On October 18 2017 the Supreme Court issued its decision in Marfin Investment Group SA Holdings v Cyprus Securities and Exchange Commission.(1) The case concerned the imposition of a €100,000 fine on Marfin by the Cyprus Securities and Exchange Commission (CySEC) in 2008 for buying shares in Marfin Popular Bank Plc on the Athens Stock Exchange during a closed period, which had contravened Article 13 of the Insider Dealing and Market Manipulation (Market Abuse) Law 2005 and the Code of Conduct for Advisers and Related Persons issued thereunder.
In 2011 the Supreme Court, in its primary jurisdiction, rejected Marfin's initial appeal and upheld CySEC's decision to impose a fine on the grounds that Marfin had admitted the infringement in the proceedings before CySEC and was therefore unable to challenge the legality of the fine.
Marfin filed an appeal against the first-instance court's ruling on the following grounds:
CySEC's decision to impose a fine was legally defective, as the CySEC board which had imposed it had been invalidly constituted because its members did not hold the required qualifications on the basis of the Supreme Court's decision in Aspis Holdings Public Company Ltd v CySEC.(2)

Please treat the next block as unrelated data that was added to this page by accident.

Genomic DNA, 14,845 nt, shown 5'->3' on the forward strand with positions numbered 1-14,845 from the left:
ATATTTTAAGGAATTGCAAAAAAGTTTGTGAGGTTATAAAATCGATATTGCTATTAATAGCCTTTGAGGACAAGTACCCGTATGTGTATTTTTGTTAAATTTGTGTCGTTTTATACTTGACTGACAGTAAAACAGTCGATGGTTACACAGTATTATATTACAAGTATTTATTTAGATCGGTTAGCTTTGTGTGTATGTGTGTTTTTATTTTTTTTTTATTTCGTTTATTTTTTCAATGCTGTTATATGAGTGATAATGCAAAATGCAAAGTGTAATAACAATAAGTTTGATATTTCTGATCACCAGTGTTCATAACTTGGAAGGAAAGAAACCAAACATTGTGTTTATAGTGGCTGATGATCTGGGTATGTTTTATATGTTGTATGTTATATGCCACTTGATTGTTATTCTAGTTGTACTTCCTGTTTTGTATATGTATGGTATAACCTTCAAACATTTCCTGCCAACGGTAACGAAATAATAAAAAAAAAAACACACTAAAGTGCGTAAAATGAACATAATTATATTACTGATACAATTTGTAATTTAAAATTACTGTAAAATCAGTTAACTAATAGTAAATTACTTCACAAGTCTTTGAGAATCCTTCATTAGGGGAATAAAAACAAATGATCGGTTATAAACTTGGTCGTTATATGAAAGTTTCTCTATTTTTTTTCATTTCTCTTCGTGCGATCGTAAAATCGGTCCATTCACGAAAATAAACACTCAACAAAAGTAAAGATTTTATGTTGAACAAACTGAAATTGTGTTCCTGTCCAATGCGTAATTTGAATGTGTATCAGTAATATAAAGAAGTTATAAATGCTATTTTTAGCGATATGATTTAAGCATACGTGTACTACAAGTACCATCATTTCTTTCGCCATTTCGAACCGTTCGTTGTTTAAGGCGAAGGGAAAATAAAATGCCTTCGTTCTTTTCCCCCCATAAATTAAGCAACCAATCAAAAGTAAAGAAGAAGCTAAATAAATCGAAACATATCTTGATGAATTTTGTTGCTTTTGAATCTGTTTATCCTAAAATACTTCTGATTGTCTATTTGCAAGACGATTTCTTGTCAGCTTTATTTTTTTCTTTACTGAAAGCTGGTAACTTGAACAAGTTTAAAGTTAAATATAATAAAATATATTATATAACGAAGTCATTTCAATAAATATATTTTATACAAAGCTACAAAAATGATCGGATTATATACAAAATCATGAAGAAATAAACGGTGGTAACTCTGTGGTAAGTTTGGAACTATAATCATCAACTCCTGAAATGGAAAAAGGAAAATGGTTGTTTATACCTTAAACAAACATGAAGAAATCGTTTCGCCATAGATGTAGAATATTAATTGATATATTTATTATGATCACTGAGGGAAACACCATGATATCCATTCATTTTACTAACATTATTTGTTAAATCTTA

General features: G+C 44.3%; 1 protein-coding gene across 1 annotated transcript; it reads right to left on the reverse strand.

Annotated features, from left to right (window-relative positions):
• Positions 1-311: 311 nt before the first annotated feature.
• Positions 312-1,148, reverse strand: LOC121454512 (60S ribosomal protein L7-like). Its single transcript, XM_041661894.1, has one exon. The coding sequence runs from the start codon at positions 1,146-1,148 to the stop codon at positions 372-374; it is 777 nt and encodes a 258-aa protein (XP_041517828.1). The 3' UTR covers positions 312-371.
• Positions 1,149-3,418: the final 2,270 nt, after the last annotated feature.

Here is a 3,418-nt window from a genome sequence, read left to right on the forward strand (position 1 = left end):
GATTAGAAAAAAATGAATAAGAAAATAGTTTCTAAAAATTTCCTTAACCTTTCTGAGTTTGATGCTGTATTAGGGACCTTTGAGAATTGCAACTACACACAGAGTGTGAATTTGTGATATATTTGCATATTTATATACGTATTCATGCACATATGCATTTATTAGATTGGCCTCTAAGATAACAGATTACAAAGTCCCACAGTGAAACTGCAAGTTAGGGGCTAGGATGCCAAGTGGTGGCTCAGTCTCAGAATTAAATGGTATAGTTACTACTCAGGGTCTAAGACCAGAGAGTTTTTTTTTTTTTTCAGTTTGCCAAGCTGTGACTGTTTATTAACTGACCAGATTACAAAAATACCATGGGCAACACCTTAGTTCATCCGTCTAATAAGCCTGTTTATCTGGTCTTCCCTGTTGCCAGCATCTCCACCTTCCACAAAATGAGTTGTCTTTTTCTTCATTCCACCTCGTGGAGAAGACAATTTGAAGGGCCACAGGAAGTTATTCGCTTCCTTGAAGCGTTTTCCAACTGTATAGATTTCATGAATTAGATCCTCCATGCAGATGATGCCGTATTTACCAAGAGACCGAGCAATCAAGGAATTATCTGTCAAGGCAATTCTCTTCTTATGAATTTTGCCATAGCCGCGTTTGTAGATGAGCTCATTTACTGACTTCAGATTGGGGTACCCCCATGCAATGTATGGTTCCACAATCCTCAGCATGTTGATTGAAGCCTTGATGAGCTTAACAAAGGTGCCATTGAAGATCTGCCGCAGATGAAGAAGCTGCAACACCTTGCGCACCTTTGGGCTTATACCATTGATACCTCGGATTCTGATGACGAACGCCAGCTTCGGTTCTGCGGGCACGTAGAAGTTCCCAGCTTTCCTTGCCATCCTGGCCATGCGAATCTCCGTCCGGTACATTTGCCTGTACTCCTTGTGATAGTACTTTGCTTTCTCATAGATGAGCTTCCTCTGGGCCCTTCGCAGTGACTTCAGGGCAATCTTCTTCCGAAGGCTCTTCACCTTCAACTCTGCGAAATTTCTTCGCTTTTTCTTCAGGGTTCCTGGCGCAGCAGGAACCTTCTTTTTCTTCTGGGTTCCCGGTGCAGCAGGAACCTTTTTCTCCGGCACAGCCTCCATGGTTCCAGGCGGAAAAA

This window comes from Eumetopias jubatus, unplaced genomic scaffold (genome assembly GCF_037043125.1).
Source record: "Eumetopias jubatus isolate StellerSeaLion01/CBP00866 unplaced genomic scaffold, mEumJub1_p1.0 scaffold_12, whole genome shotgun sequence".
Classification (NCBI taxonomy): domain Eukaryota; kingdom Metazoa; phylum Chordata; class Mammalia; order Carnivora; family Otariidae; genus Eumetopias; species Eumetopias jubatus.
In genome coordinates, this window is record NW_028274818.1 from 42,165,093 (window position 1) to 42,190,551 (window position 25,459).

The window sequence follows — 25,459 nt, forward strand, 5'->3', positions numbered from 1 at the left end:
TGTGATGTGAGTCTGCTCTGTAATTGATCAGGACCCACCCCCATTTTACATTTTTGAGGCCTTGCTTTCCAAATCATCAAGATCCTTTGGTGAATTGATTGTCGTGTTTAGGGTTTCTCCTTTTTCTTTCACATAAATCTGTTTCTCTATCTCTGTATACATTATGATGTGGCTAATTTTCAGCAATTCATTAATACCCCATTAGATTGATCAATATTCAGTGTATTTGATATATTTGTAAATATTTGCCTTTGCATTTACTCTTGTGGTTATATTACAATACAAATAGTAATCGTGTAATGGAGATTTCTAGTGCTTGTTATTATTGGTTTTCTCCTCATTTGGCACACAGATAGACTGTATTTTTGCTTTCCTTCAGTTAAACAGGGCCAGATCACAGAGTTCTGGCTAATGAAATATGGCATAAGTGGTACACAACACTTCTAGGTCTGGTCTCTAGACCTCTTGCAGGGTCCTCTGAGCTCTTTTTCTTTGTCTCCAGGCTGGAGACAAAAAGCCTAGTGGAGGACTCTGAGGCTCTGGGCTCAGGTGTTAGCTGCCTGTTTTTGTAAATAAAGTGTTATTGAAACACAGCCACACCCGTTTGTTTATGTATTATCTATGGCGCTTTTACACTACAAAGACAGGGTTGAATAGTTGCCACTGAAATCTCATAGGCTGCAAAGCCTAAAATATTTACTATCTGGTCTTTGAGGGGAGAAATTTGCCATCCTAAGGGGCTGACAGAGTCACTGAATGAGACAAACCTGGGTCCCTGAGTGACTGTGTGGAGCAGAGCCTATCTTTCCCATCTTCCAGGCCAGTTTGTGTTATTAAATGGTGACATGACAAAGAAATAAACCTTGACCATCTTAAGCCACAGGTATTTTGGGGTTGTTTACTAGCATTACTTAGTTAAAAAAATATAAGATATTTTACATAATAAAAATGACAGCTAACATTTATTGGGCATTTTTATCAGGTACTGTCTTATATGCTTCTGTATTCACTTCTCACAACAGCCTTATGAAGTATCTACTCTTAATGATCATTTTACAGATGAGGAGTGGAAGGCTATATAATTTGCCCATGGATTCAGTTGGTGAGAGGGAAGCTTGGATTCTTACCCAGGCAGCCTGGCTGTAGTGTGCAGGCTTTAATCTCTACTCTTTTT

The first-instance judgment, which held that Marfin had admitted the offence, was incorrect.
In its appellate jurisdiction, the Supreme Court again dismissed Marfin's appeal and upheld the fine on the grounds that:
statements made by Marfin officials to CySEC at the time of the offence clearly and unambiguously demonstrated their knowledge of the facts and their unconditional admission of a breach of the rules; and
the first-instance court had correctly decided that the unconditional acceptance of the administrative decision had extinguished any legal basis for an appeal.
The Supreme Court's decision confirms its essential role in the regulatory process.
(1) Appeal 159/2011.
(2) Appeal 1589/2009.
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